When Only 6.5% of People Get In


Clara Li


February 8, 2023

Medical school admissions are notorious for a reason: according to the Association of American Medical Colleges, each school on average accepts a mere 6.5% of applicants, barely a hair above Harvard College’s acceptance rate of 4%.

Every year, tens of thousands of people apply to medical school, hoping to gain entry into one of 172 programs across the USA. At the end of the admissions cycle, only 43% of them receive even one acceptance. This number doesn’t include the thousands of students culled from the pre-medical track prior to applying, between taking required courses in physics and organic chemistry, excelling on the 8-hour long MCAT exam, and more. In the end, only ¼ of students who start out as pre-med reach the point of applying–a drop-out rate comparable to that of Navy SEALS. In light of a national healthcare provider shortage, the competitiveness of medical school admissions might raise eyebrows.

On the surface, the hyper-competitive nature of medical school admissions appears well-justified. Medical students are training to be future physicians, whose hands will care for hundreds of vulnerable lives over the course of their career. Ensuring that selected students can face rigorous medical training, including an intense 4-year residency, is simply due diligence on the schools’ part.

At the same time, as the USA’s population grows larger, older, and sicker, the need for more physicians weighs heavily. The Association of American Medical Colleges estimates that the country could be between 37,800 and 124,000 physicians short by 2034. The shortage can already be felt now, particularly in rural and under-resourced areas, where the nearest doctor is often hours away. With the need for more doctors so strong, and the application process already so selective, why can’t medical schools accept more students?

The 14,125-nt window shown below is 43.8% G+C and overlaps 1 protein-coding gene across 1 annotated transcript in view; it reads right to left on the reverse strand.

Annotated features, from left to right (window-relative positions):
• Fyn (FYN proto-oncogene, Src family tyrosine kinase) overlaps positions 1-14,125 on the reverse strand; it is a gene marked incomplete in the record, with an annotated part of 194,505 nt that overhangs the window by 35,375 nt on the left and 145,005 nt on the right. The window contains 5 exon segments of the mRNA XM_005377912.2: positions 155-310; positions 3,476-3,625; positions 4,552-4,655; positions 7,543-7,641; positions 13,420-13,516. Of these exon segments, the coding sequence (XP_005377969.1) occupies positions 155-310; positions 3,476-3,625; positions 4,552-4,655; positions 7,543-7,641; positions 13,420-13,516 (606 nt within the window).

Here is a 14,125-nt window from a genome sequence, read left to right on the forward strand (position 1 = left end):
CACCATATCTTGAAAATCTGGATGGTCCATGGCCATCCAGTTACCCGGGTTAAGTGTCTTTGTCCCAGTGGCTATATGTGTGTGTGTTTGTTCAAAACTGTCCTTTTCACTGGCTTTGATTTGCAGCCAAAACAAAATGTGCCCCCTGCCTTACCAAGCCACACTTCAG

The primary reason is limited federal funding for residency programs. Every year, the government pays hospitals across the country to train resident physicians, who go on to independently practice. Due to an influential–but inaccurate–report claiming an impending physician surplus, in 1997 Congress passed the Balanced Budget Act, which slashed the number of residency slots available to graduating medical students and capped residency funding at 1996 levels. For over two decades, funding for residencies has been frozen, even while the number of medical students and applicants have skyrocketed.

Because medical students cannot practice without having gone through residency, a limit on residency funding and therefore positions effectively bottlenecks the number of students that medical schools can accept. The Biden administration recently addressed this issue in 2021 by promising to fund 1,000 additional residency spots over the next 5 years in areas with limited healthcare resources. While a promising move in the right direction, these additional spots are dwarfed by the 124,000 physicians the nation is expected to be short of in the next decade.

In order to adequately prepare for the nation’s future health, more funding must be allocated towards expanding current residency and medical school programs and opening new accredited ones. Until then, thousands of otherwise qualified applicants will continue to be barred from training in medicine and alleviating the shortage.